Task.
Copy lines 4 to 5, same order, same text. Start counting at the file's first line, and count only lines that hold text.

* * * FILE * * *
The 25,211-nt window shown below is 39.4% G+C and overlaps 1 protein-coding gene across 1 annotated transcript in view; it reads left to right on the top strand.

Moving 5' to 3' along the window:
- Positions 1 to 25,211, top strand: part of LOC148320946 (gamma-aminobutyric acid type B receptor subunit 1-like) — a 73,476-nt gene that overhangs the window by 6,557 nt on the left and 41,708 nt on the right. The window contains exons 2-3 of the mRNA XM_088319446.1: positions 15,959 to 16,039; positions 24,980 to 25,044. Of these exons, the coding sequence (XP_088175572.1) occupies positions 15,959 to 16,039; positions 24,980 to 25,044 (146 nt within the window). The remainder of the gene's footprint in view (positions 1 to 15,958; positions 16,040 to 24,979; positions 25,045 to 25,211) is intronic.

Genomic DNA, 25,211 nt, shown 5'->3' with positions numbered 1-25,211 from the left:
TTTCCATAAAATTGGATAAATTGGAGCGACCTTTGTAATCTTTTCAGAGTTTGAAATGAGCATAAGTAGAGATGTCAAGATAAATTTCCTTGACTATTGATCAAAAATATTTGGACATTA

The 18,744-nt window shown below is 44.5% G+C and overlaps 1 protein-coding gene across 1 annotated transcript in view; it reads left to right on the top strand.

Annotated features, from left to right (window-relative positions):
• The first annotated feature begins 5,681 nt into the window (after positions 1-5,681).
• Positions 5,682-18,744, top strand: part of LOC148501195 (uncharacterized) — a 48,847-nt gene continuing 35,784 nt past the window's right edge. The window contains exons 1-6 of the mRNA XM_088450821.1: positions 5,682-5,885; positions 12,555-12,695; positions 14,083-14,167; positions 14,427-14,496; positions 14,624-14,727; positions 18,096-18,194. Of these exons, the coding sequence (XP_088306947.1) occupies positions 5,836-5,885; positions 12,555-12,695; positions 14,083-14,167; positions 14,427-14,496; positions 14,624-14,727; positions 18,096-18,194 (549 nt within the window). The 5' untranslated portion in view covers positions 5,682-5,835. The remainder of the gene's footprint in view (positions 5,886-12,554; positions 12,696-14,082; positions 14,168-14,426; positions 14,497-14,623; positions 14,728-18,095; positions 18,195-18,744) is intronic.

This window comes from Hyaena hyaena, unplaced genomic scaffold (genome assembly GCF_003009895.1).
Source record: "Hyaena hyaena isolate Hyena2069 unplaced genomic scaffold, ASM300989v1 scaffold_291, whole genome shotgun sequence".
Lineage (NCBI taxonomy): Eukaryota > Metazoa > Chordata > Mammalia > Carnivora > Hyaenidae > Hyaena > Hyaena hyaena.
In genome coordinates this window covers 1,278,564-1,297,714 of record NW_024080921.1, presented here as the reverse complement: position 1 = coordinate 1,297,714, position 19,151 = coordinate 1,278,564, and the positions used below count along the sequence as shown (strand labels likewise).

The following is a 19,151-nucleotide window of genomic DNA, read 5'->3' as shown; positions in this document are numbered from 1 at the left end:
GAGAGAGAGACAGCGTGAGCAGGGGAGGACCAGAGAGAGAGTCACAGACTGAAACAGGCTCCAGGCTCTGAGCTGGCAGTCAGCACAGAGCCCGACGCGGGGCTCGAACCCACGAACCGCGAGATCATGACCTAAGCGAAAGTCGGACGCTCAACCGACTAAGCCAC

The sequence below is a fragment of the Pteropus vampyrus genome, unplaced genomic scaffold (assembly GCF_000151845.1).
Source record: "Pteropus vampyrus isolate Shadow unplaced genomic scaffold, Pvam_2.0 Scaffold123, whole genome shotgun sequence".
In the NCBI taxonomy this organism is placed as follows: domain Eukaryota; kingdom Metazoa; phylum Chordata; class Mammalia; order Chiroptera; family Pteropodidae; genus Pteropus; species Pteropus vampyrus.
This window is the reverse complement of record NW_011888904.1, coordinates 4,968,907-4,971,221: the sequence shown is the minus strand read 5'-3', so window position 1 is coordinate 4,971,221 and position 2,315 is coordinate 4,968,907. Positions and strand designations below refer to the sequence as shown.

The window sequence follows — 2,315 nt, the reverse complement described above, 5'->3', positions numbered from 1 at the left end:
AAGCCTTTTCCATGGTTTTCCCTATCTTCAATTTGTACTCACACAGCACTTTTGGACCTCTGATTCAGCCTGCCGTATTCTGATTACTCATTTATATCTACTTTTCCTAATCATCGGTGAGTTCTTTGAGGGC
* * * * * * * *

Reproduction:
Genomic DNA, 25,211 nt, shown 5'->3' with positions numbered 1-25,211 from the left:
TTTCCATAAAATTGGATAAATTGGAGCGACCTTTGTAATCTTTTCAGAGTTTGAAATGAGCATAAGTAGAGATGTCAAGATAAATTTCCTTGACTATTGATCAAAAATATTTGGACATTA